Hitting Budapest is the winner of the Caine Prize for African Writing in 2011. The story is about five young girls, mostly pre-teen, moving from their shanty town of Paradise to the estates of Budapest in search of guavas and anything that matter. As they make their journey towards Budapest they converse as all children do. It is through this that we get to know that Chipo, a girl of ten years, has been impregnated by her grandfather.
At Budapest they met a white woman of 33 years who had just come from London, eating ice-cream. They looked longingly at this ice-cream only for her to throw what is left of it into the dustbin and take a picture of them. On their way back they shared their dreams with each other: to travel to America, get big houses and cars. Whereas IMF is a street at Budapest, AU is a street at Paradise, the shanty town.
Back at Paradise, the children went to ease themselves in the bush where they saw a woman dangling from a rope - a possible suicide. The children decided to remove the shoes the dead woman was wearing and sell for it for bread.
Initially, this story reads as a metaphor where some Africans in search of better lives travel abroad. Again, Paradise and Budapest represent the economic duality that we have in most countries where extreme poverty exist side by side with all the skyscrapers and glass-houses. However, as the story unfold, the metaphorical view changed.
As the children journeyed in search of guavas as food, they discussed Chipo's pregnancy. Most of them did not know how babies are made with some thinking that God puts it there. However, these same children knew about terrorists who hijack planes. They also know that most people who go to America clean poop in nursing homes. I found this a bit difficult to take.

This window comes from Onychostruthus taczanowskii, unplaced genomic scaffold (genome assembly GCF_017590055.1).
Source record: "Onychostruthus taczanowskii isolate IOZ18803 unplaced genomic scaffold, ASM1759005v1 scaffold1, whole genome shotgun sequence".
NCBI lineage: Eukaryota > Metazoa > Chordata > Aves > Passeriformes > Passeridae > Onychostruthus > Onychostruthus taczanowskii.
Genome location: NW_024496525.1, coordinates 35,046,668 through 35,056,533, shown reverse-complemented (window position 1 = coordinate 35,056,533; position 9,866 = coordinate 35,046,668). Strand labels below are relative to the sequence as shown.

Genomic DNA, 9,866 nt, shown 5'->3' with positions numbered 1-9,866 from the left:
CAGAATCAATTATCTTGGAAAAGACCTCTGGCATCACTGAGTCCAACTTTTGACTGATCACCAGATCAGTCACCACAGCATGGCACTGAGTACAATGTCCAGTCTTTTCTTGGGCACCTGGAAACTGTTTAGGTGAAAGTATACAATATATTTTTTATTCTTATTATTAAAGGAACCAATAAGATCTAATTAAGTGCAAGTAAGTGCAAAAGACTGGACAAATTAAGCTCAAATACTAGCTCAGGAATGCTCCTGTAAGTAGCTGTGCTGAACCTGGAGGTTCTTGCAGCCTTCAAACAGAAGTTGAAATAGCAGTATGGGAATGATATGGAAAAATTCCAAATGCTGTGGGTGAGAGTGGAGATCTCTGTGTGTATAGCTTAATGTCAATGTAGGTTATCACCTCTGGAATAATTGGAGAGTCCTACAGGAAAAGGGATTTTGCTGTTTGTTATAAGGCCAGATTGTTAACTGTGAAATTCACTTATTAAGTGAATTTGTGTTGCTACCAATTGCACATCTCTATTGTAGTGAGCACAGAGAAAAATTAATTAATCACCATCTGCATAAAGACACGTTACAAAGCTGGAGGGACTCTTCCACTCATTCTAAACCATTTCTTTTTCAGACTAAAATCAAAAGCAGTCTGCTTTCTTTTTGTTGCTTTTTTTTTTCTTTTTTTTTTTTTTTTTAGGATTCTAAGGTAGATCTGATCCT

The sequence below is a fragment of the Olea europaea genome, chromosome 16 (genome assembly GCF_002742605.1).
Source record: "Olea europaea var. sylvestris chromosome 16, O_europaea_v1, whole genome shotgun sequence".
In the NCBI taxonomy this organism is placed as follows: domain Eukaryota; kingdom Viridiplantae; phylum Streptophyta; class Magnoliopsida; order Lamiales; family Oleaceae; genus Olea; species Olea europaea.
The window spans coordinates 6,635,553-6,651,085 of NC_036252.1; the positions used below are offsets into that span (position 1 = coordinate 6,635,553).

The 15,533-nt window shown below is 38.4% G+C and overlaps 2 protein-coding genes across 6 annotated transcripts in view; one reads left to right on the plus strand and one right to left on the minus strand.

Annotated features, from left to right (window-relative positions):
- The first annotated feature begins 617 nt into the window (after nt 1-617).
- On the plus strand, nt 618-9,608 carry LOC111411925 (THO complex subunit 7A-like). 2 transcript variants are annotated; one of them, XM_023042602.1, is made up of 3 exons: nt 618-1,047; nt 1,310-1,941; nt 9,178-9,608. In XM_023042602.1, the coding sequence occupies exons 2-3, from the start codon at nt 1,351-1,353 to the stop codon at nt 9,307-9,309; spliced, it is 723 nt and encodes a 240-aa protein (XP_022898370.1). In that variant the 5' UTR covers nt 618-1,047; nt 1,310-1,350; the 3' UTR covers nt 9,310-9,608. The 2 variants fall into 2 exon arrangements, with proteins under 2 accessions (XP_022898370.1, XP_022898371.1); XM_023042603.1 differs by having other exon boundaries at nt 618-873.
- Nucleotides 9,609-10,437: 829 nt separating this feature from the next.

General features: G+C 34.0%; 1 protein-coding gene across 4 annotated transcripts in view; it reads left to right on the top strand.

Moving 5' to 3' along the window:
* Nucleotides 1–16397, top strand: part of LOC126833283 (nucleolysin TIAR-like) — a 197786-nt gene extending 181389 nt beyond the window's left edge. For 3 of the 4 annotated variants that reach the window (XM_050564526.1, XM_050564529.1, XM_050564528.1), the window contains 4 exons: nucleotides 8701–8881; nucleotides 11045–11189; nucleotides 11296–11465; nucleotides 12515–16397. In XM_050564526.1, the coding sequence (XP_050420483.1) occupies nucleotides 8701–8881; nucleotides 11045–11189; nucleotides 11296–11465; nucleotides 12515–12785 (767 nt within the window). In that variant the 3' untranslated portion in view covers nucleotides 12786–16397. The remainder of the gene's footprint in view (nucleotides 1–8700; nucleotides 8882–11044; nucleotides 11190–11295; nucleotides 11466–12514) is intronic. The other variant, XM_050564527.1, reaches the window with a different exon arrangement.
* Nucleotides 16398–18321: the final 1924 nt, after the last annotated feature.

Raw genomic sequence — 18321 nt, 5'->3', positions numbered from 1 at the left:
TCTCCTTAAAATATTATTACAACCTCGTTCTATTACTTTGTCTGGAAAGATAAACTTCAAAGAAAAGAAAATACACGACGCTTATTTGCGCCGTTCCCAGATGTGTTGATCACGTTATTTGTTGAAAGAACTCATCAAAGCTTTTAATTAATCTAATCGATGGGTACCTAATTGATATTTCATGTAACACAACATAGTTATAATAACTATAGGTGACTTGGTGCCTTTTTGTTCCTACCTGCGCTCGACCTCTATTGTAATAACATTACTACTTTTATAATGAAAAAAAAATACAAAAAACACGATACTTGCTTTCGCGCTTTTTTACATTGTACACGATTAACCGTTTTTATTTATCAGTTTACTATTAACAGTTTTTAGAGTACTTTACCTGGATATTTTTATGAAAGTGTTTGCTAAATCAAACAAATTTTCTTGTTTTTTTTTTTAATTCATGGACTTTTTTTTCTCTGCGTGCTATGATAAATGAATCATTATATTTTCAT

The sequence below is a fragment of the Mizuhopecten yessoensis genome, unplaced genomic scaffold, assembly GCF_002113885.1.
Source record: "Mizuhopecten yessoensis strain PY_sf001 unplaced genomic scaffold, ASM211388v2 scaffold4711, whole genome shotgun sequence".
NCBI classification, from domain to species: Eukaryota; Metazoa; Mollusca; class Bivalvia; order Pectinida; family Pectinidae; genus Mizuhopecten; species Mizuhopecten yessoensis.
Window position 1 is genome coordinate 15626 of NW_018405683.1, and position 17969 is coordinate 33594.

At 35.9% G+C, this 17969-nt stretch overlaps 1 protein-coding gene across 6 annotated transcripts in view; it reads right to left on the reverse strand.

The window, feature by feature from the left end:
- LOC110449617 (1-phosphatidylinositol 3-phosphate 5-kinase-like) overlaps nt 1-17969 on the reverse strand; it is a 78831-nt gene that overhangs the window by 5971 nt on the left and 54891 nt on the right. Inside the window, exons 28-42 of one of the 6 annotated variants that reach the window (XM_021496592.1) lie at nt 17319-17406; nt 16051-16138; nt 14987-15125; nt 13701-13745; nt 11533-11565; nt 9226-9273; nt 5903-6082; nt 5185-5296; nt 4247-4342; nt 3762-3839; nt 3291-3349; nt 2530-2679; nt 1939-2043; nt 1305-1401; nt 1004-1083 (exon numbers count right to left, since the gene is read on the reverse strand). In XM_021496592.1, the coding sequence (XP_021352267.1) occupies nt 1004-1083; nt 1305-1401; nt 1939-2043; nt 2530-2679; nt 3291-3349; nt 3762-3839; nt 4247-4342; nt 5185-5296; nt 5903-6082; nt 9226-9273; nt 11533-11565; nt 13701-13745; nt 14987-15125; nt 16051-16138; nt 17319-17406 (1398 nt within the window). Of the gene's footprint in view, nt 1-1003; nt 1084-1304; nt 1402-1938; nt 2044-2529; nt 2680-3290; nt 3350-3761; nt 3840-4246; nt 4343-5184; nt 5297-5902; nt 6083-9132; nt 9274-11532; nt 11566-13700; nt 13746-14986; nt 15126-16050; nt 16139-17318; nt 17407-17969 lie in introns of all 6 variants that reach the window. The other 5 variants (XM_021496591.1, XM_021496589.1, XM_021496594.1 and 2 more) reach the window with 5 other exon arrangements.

Like most of the winning stories in the Caine Prize for African Writing, there was defilement, poverty, extreme hunger, dejection, and many more. Whereas some readers, including myself, have bemoaned the trend of the winning and shortlisted stories others have equally embraced them. Irrespective of my belief that even such stories could be written in a different way or from a different angle to make it new, this story reads nicely. The story can be read here.
Brief Bio: NoViolet’s stories have won the 2011 Caine Prize for African Writing and shortlisted for the 2009 SA PEN Studzinsi Award. Her work has appeared in Callaloo, Boston Review, Newsweek, The Warwick Review, as well as in anthologies in Zimbabwe, South Africa and the UK.
NoViolet recently earned her MFA at Cornell University where her work has been recognized with a Truman Capote Fellowship. She currently teaches creative writing and composition at Cornell. NoViolet was born and raised in Zimbabwe. (Source)